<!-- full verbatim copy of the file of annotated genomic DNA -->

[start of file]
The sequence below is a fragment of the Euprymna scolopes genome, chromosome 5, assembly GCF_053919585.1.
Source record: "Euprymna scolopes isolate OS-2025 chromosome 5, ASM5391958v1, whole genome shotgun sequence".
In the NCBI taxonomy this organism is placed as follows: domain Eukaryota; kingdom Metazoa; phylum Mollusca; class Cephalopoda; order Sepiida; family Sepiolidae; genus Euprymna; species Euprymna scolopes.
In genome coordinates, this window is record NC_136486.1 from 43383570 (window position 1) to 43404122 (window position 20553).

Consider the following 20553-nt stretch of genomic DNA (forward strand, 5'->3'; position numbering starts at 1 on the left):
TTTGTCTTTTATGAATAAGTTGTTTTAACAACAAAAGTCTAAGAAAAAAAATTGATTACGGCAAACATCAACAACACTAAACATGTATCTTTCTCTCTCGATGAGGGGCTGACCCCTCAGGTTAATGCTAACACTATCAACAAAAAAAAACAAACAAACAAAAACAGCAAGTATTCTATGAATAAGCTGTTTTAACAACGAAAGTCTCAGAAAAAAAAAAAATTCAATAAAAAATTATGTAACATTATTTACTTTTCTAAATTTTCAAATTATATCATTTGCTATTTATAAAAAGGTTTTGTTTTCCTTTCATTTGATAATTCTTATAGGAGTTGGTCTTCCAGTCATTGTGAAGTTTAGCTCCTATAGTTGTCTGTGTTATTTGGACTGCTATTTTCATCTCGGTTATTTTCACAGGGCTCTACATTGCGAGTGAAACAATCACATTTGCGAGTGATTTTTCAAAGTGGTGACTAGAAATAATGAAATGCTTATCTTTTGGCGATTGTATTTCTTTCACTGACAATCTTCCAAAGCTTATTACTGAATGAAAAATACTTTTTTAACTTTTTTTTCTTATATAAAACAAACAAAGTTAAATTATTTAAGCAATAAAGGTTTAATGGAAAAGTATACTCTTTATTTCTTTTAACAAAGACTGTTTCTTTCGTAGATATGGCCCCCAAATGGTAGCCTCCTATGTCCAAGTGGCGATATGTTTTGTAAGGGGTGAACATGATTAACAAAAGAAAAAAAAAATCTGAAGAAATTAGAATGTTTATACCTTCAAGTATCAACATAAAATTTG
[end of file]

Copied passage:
The sequence below is a fragment of the Euprymna scolopes genome, chromosome 5, assembly GCF_053919585.1.
Source record: "Euprymna scolopes isolate OS-2025 chromosome 5, ASM5391958v1, whole genome shotgun sequence".
In the NCBI taxonomy this organism is placed as follows: domain Eukaryota; kingdom Metazoa; phylum Mollusca; class Cephalopoda; order Sepiida; family Sepiolidae; genus Euprymna; species Euprymna scolopes.
In genome coordinates, this window is record NC_136486.1 from 43383570 (window position 1) to 43404122 (window position 20553).

Consider the following 20553-nt stretch of genomic DNA (forward strand, 5'->3'; position numbering starts at 1 on the left):
TTTGTCTTTTATGAATAAGTTGTTTTAACAACAAAAGTCTAAGAAAAAAAATTGATTACGGCAAACATCAACAACACTAAACATGTATCTTTCTCTCTCGATGAGGGGCTGACCCCTCAGGTTAATGCTAACACTATCAACAAAAAAAAACAAACAAACAAAAACAGCAAGTATTCTATGAATAAGCTGTTTTAACAACGAAAGTCTCAGAAAAAAAAAAAATTCAATAAAAAATTATGTAACATTATTTACTTTTCTAAATTTTCAAATTATATCATTTGCTATTTATAAAAAGGTTTTGTTTTCCTTTCATTTGATAATTCTTATAGGAGTTGGTCTTCCAGTCATTGTGAAGTTTAGCTCCTATAGTTGTCTGTGTTATTTGGACTGCTATTTTCATCTCGGTTATTTTCACAGGGCTCTACATTGCGAGTGAAACAATCACATTTGCGAGTGATTTTTCAAAGTGGTGACTAGAAATAATGAAATGCTTATCTTTTGGCGATTGTATTTCTTTCACTGACAATCTTCCAAAGCTTATTACTGAATGAAAAATACTTTTTTAACTTTTTTTTCTTATATAAAACAAACAAAGTTAAATTATTTAAGCAATAAAGGTTTAATGGAAAAGTATACTCTTTATTTCTTTTAACAAAGACTGTTTCTTTCGTAGATATGGCCCCCAAATGGTAGCCTCCTATGTCCAAGTGGCGATATGTTTTGTAAGGGGTGAACATGATTAACAAAAGAAAAAAAAAATCTGAAGAAATTAGAATGTTTATACCTTCAAGTATCAACATAAAATTTG